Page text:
Trump v. NAACP, No. 18-588 [Arg: 11.12.2019 Trans./Aud.]

Issue(s): (1) Whether the Department of Homeland Security’s decision to wind down the Deferred Action for Childhood Arrivals policy is judicially reviewable; and (2) whether DHS’s decision to wind down the DACA policy is lawful.

 

McAleenan v. Vidal, No. 18-589 [Arg: 11.12.2019 Trans./Aud.]

Issue(s): (1) Whether the Department of Homeland Security’s decision to wind down the Deferred Action for Childhood Arrivals policy is judicially reviewable; and (2) whether DHS’s decision to wind down the DACA policy is lawful.

 

Comcast Corp. v. National Association of African American-Owned Media, No. 18-1171 [Arg: 11.13.2019 Trans./Aud.]

Issue(s): Whether a claim of race discrimination under 42 U.S.C. § 1981 fails in the absence of but-for causation.

 

December Sitting

 

New York State Rifle & Pistol Association Inc. v. City of New York, New York, No. 18-280 [Arg: 12.2.2019 Trans./Aud.]

Issue(s): Whether New York City’s ban on transporting a licensed, locked and unloaded handgun to a home or shooting range outside city limits is consistent with the Second Amendment, the commerce clause and the constitutional right to travel.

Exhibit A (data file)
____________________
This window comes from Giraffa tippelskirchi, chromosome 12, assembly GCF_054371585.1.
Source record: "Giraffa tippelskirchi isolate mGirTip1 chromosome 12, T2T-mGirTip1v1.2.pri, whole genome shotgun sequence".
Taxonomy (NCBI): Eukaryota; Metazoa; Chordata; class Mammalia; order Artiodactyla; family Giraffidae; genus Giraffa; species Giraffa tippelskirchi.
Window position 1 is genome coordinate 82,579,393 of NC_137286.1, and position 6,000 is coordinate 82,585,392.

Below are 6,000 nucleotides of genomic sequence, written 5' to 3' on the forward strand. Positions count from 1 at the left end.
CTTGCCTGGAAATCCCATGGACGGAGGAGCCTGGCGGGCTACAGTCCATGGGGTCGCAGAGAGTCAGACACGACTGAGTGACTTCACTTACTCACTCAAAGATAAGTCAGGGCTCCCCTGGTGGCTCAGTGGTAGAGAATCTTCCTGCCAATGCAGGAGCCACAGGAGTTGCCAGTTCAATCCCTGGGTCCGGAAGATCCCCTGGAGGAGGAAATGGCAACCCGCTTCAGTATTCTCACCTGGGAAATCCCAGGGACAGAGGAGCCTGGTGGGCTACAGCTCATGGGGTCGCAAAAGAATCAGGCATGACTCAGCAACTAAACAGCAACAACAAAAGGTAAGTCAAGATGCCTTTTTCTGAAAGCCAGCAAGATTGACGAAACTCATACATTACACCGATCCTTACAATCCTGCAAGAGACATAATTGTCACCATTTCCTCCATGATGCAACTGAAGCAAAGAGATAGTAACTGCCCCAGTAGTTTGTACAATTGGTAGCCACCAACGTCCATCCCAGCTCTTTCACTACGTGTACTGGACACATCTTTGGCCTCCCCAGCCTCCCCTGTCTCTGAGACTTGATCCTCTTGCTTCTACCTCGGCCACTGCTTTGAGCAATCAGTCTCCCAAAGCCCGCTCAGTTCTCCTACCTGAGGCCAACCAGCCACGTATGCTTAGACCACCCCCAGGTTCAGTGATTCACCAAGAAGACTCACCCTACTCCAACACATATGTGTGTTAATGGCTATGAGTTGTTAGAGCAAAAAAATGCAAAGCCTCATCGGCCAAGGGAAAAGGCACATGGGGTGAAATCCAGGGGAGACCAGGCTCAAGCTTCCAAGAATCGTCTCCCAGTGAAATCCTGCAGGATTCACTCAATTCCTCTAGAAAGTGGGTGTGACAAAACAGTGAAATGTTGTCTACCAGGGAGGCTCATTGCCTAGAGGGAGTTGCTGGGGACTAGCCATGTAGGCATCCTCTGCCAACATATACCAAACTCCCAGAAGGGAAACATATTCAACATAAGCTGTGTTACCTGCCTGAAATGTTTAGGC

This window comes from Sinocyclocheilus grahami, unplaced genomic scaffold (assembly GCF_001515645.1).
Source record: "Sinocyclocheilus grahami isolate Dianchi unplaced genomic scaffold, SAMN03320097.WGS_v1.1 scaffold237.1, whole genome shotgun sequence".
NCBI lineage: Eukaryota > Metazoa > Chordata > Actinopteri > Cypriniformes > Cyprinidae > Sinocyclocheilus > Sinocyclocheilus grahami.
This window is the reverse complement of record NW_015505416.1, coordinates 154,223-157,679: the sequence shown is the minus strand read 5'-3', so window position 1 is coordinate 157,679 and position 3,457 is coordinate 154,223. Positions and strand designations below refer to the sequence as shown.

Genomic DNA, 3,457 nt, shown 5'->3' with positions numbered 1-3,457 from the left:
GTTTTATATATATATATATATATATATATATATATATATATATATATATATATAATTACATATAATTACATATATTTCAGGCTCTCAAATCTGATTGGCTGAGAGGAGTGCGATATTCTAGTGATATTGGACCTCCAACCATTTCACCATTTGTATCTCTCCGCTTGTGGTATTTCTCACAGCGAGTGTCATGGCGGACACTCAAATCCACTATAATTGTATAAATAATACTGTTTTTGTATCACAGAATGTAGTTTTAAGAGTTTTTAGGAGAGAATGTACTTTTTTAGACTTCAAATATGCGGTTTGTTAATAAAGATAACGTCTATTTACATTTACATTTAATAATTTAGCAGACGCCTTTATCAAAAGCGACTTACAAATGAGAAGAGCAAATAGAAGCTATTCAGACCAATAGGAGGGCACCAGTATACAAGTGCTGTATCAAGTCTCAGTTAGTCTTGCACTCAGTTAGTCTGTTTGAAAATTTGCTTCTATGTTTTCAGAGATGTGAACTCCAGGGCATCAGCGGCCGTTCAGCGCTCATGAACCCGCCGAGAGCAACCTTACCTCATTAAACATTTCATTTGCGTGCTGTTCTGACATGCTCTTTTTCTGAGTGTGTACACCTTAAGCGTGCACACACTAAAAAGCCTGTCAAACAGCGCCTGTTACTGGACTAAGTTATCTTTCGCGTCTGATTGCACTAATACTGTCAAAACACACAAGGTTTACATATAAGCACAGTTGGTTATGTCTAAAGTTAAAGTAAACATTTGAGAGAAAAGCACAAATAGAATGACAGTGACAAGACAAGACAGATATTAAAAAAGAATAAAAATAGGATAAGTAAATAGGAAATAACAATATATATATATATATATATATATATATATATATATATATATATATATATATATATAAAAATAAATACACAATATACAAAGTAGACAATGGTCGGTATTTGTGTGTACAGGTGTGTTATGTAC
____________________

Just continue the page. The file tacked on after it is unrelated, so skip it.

Atlantic Richfield Co. v. Christian, No. 17-1498 [Arg: 12.3.2019 Trans./Aud.]

Issue(s): (1) Whether a common-law claim for restoration seeking cleanup remedies that conflict with remedies the Environmental Protection Agency ordered is a jurisdictionally barred “challenge” to the EPA’s cleanup under 42 U.S.C. § 9613 of the Comprehensive Environmental Response, Compensation and Liability Act; (2) whether a landowner at a Superfund site is a “potentially responsible party” that must seek EPA approval under 42 U.S.C. § 9622(e)(6) of CERCLA before engaging in remedial action, even if the EPA has never ordered the landowner to pay for a cleanup; and (3) whether CERCLA pre-empts state common-law claims for restoration that seek cleanup remedies that conflict with EPA-ordered remedies.

 

Ovalles v. Barr, No. 18-1015 [Arg: 12.9.2019 Trans./Aud.]

Issue(s): Whether the criminal alien bar, 8 U.S.C. § 1252(a)(2)(C), tempered by 8 U.S.C. § 1252(a)(2)(D), prohibits a court from reviewing an agency decision finding that a movant lacked diligence for equitable tolling purposes, notwithstanding the lack of a factual dispute.

 

Guerrero-Lasprilla v. Barr, No. 18-776 [Arg: 12.9.2019 Trans./Aud.]

Issue(s): Whether a request for equitable tolling, as it applies to statutory motions to reopen, is judicially reviewable as a “question of law.”

 

January Sitting

 

Babb v. Wilkie, No. 18-882 [Arg: 1.15.2020 Trans./Aud.]

Issue(s): Whether the federal-sector provision of the Age Discrimination in Employment Act of 1967, which provides that personnel actions affecting agency employees aged 40 years or older shall be made free from any “discrimination based on age,” 29 U.S.C. §633a(a), requires a plaintiff to prove that age was a but-for cause of the challenged personnel action.